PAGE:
A variety of detachable cleaning implements are adapted to selectively interchangeably engage with each of the tongues utilizing a coaxial snap-on tongue engaging end.
Now referring to the Figures, and more particularly to the embodiment illustrated in FIG. 1 showing the wall mounted storage case 1 having a battery recharging apparatus 3 mounted within. A cavity in a base element 5 accepts a portion of the portable handheld cleaning apparatus 6. Electrical terminals 7, shown in phantom, can be connected to mating electrical terminals 8, shown in phantom, within the battery recharging apparatus 3. Shaft 28, shown in phantom, is depressed when the lowermost end of the portable handheld cleaning apparatus 6 is inserted into cavity 31. When shaft 28 is depressed, an internal switch, not shown, is closed which permits electrical energy supplied by household current to flow into the input of the electrical circuitry, well known to the art, used to provide the charging current available at terminals 8. Only when the lowermost portion of the portable handheld cleaning apparatus 6 is engaged in cavity 31 will household current be consumed by the battery recharging apparatus 3 and recharging current made available at output terminals 8. An on-off operating switch 9 controls the periods of time in which the portable handheld cleaning apparatus 6 has its internal motor, not shown, in operation. An opening 10, circular in shape, permits the entrance of auxiliary cleaning implements.
FIG. 2 is a side elevation cross-sectional view of the wall mounted storage 1 and the portable handheld cleaning apparatus 6. A waterproof housing 22 contains a plurality of compartments. Compartment 11 contains rechargeable batteries 12 which are electrically connected to the charging terminals 7. Compartment 13 contains motor 14 and provides a cavity in which the on-off operating switch 9 can be mounted. Compartment 15 houses a conventional gear train 16 having its input shaft coaxially coupled with the output shaft of motor 14. Conpartment 17 contains a cam mechanism 18, well known to the art, which has output shafts 19 and 20 that are driven in reciprocally oscillatory motion limited to one hundred eighty degree rotation. Cleaning implement receiving tongues 21 fasten to shafts 19 and 20, having their free ends pass through circular openings 10 in the waterproof housing 22. Finger gripping undulations 23 facilitate convenient secure handling of the portable handheld cleaning apparatus 6 when in use. Line cord 24 provides household current to the battery recharging apparatus, net shown. Mounting clips 25 facilitate the fastening of the storage case 1 to a wall or other vertical surface. A transparent front cover 26 can be removed by disengagement at edges 29 and 30. Alternatively, a pivotal joint may be provided at the edge numbered 29 thus allowing the front cover to swing forward in a downward direction. Pins 27, transverse to the axis of shafts 19 and 20, are used to engage an accommodating hole machined into the vertical slot to be found at the ends of the cleaning implements, adapted to fasten to the cleaning implement receiving tongues 21.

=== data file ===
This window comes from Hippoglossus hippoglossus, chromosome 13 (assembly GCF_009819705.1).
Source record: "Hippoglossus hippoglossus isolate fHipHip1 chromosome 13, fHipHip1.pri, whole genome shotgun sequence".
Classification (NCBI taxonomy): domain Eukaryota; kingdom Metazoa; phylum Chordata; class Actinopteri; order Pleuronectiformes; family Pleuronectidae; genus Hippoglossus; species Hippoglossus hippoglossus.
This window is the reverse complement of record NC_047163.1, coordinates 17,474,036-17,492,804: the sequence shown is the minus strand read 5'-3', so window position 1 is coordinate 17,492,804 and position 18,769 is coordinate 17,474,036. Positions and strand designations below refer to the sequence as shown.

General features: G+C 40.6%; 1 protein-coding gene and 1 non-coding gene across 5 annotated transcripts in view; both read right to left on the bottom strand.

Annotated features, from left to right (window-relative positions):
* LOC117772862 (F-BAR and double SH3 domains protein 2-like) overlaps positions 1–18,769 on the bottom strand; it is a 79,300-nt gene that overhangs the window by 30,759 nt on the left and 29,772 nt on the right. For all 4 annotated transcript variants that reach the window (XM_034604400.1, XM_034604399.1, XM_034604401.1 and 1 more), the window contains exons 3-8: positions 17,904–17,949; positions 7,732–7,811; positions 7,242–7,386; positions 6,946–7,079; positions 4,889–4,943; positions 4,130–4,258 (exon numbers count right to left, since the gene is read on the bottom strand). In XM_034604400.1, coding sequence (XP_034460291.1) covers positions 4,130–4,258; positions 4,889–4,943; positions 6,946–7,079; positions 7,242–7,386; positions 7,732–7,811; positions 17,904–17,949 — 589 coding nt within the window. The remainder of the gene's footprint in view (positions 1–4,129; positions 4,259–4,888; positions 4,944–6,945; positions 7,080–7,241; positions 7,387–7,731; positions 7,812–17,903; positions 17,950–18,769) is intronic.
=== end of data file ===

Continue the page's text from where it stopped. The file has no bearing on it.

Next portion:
FIG. 3 illustrates a typical shaft end of a cleaning implement which is adapted to securely fasten to the cleaning implement receiving tongues 21 illustrated in FIG. 2. The flat portion of cleaning implement receiving tongues 21 fit within slot 32 which is machined parallel to and coincident with the longitudinal axis of the shaft 33. A hole 34 is at right angles to the longitudinal axis of the shaft 33 and is drilled into the plane of slot 32 midway along its length.
FIG. 4 illustrates the hole 34 designed to accommodate transverse pins 27 into snapping engagement. Coaxial longitudinal hole 35 provides a predetermined amount of springability to the structure at the left and right-hand sides of the slot 32, thus providing a snapping-in effect when the cleaning implement is engaged with tongues 21 and transverse pins 27 as shown in FIG. 2.
FIG. 5 illustrates a cross-sectional view of the accessory cleaning implement 39 having a shaft 33 fastened transversely to a circular metallic plate 36. An abrasive material, such as fused silica 37, encases circular metallic plate 36 and is utilized for a variety of cleaning purposes.
FIG. 6 illustrates the utility end of the cleaning implement 40 adapted with a surface which has longitudinal grooves 38 machined therein permitting the implement to be used in heavy cleaning applications within holes and the like.
FIG. 7 is the cleaning implement 41 utilizing steel wool 42 fastened to the utility end of shaft 33.
FIG. 8 is the cleaning implement 43 adapted with a plurality of horizontal steel wires 44 which are bristle-like in nature, attached to a portion of the length of shaft 33 including the free end thereof.
FIG. 9 is the cleaning implement 45 having a hub structure 46, from which emerges a plurality of wire elements 47 radiating from the opening of hub 46 to provide a planar cleaning surface 48 comprised of the ends of the wires 47